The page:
Why aren’t Digital Agencies more profitable?

According to the latest Kingston Smith survey Digital Agencies are the least profitable of all in the marketing services sector.

They generate the lowest revenue per head (£72.9k compared to £106.6k for advertising) and turn in an all-time low operating margin of 4.7% compared to a benchmark of 15%.

This isn’t a one off either; the story was exactly the same in last year’s survey. Why should this be the case? Why are Digital agencies, literally, the poor relation? It’s not due to lack of control of employment pay rates or overhead costs so there must be market forces or operational weaknesses at work.

Here are my suggestions why this is along with some potential solutions.

Commoditised service

Without a significant voice at senior level in clients digital agencies could be left purely to deliver projects; a production house with someone else willing to undercut you on price rather than value.

Project versus Monthly Fees

Digital agencies tend to have a higher proportion of project fees to monthly fees than other sectors. Monthly fees may have a lower rate card but they safeguard against under recovery of hours.

Scope Creep

What makes the dependence on project fees so dangerous is that when fixed project fees are combined with a changing scope of work the under recovery of hours can kill the margin.

Project Risk

Digital projects can be complicated. Inter-linked processes, heritage systems, multiple platforms can make projects difficult to estimate up front. Get the initial estimate wrong and the odds on bringing in the project profitably plummet.


Maybe it’s an IT heritage thing but there seems to be a greater reliance on freelancers in Digital Agencies. Project fees + Scope creep + Freelancers = Lower margins.

Specialist versus Generalist

Trying to be all things to all clients will mean constant juggling between different skill sets unless your rates are so good you can keep enough people on payroll to cover all the different languages and specialities needed. I need a sarcasm emoticon here.

So much for the easy part but is there a solution? Can Digital agencies ever expect to bring in the same margins as Adverting or PR agencies?

It’s not going to be easy but there are some steps you can take to start improving that margin.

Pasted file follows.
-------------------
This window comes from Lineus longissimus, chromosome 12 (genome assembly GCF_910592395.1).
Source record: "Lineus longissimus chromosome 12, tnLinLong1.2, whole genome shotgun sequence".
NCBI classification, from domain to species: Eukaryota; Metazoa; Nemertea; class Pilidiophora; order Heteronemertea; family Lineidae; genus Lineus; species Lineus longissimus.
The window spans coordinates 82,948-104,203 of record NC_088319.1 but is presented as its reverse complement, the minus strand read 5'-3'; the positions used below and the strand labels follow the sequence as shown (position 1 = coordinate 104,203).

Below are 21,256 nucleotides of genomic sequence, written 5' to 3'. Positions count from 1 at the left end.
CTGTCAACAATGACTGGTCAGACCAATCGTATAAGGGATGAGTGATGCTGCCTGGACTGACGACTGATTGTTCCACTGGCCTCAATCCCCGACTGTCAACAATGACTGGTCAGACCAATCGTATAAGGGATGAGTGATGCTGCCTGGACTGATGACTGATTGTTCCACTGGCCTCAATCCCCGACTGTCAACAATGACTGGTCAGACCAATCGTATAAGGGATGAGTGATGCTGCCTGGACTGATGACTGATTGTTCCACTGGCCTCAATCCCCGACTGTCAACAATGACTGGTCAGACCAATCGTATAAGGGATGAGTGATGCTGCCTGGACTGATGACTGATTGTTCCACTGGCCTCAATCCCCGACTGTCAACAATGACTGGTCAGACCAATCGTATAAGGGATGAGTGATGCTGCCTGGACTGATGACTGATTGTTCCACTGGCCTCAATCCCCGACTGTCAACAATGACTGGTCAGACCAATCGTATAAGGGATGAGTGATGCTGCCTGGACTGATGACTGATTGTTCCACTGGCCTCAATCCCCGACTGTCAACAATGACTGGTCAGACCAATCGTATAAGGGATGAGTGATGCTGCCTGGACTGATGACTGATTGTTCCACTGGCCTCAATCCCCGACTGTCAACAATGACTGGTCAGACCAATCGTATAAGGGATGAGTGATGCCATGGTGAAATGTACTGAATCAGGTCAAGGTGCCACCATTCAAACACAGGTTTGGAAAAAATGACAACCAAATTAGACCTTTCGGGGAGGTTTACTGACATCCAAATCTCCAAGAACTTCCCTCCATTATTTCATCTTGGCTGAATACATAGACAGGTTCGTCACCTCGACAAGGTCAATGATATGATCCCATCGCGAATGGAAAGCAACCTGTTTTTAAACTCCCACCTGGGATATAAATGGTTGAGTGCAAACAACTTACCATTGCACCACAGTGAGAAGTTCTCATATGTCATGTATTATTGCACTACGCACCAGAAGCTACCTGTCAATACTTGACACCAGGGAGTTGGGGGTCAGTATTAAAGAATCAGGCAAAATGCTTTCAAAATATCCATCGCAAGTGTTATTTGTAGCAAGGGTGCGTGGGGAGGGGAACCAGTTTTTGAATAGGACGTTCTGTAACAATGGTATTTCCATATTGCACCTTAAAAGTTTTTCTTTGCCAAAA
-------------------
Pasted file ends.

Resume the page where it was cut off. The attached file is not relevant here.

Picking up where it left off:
Proper recovery analysis. It’s vital you know if you are over servicing a client and if you are by how much and in which department. If you’re having to bring in freelancers it’s possible you’re losing money on some projects.

Risk assessment. The more complex the project, the more likely it is that something will go wrong and need additional resource to complete. Try to mitigate this up front with contingencies and clear discussions with clients about potential problems and the effect on budget. Document the risks so that you can refer back to them. Nothing a client hates more than problems popping out of the woodwork late in the day.

How much do you rely on freelancers? I’ve written before that I don’t think having freelancers is a bad thing but too many will eat into your margin. Think about how you recruit, retain and reward your staff and compare this overall cost versus the daily rate cost of a full time freelancer.

Early alarm system. You need systems to alert you early if you are over budget. No use having a wash up at the end of the project to discover the bad news; there is nothing you can do then.

Accurate forecasting – having a good idea what work is coming up will help manage what resource you need or what action you need to take.

Try to limit scope creep by having a detailed functional specification up front. At the very least make sure then any over servicing is a conscious decision based on securing/improving the client relationship.

Post launches services. Try to limit disruptive “bug fixing” to a fixed warranty period. Once the client has signed off you don’t have an obligation to offer indefinite support and maintenance for free. If it’s a commercially important site for the client offer a support contract on a use it or lose it basis.

Make sure you maximise any revenue opportunities such as Search or hosting.

Build up a roster of trusted freelancers/suppliers you can outsource fixed price elements to.

A step by step approach to find out what your revenue per head is, where you are over servicing allied to an accurate forecast are good constructive initial steps to take. Retaining your best people and giving them enough space to foresee and correct issues as they arise will improve operational efficiency.